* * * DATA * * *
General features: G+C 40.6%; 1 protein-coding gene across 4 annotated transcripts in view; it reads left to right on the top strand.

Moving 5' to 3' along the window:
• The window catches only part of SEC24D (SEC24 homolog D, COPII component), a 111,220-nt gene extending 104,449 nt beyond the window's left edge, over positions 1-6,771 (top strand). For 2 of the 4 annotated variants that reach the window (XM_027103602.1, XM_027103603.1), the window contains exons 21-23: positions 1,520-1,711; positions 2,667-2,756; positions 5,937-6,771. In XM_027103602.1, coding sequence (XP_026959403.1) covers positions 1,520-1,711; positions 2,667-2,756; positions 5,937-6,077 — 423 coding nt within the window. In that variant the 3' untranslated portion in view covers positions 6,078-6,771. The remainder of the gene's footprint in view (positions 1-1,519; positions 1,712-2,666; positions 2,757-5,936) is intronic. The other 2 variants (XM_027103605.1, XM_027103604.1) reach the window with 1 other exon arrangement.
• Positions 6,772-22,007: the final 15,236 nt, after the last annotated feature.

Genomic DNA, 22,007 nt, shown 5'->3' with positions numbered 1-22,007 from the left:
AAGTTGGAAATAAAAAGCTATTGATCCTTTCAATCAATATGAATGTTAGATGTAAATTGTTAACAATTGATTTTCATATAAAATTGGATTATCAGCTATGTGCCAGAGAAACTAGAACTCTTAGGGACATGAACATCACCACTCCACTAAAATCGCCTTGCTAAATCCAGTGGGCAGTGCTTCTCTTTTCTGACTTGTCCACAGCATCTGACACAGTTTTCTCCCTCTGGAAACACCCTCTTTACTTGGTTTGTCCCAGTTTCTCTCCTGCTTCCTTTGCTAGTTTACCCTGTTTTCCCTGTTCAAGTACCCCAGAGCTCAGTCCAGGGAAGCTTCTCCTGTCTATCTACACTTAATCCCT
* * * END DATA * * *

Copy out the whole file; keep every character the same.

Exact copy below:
General features: G+C 40.6%; 1 protein-coding gene across 4 annotated transcripts in view; it reads left to right on the top strand.

Moving 5' to 3' along the window:
• The window catches only part of SEC24D (SEC24 homolog D, COPII component), a 111,220-nt gene extending 104,449 nt beyond the window's left edge, over positions 1-6,771 (top strand). For 2 of the 4 annotated variants that reach the window (XM_027103602.1, XM_027103603.1), the window contains exons 21-23: positions 1,520-1,711; positions 2,667-2,756; positions 5,937-6,771. In XM_027103602.1, coding sequence (XP_026959403.1) covers positions 1,520-1,711; positions 2,667-2,756; positions 5,937-6,077 — 423 coding nt within the window. In that variant the 3' untranslated portion in view covers positions 6,078-6,771. The remainder of the gene's footprint in view (positions 1-1,519; positions 1,712-2,666; positions 2,757-5,936) is intronic. The other 2 variants (XM_027103605.1, XM_027103604.1) reach the window with 1 other exon arrangement.
• Positions 6,772-22,007: the final 15,236 nt, after the last annotated feature.

Genomic DNA, 22,007 nt, shown 5'->3' with positions numbered 1-22,007 from the left:
AAGTTGGAAATAAAAAGCTATTGATCCTTTCAATCAATATGAATGTTAGATGTAAATTGTTAACAATTGATTTTCATATAAAATTGGATTATCAGCTATGTGCCAGAGAAACTAGAACTCTTAGGGACATGAACATCACCACTCCACTAAAATCGCCTTGCTAAATCCAGTGGGCAGTGCTTCTCTTTTCTGACTTGTCCACAGCATCTGACACAGTTTTCTCCCTCTGGAAACACCCTCTTTACTTGGTTTGTCCCAGTTTCTCTCCTGCTTCCTTTGCTAGTTTACCCTGTTTTCCCTGTTCAAGTACCCCAGAGCTCAGTCCAGGGAAGCTTCTCCTGTCTATCTACACTTAATCCCT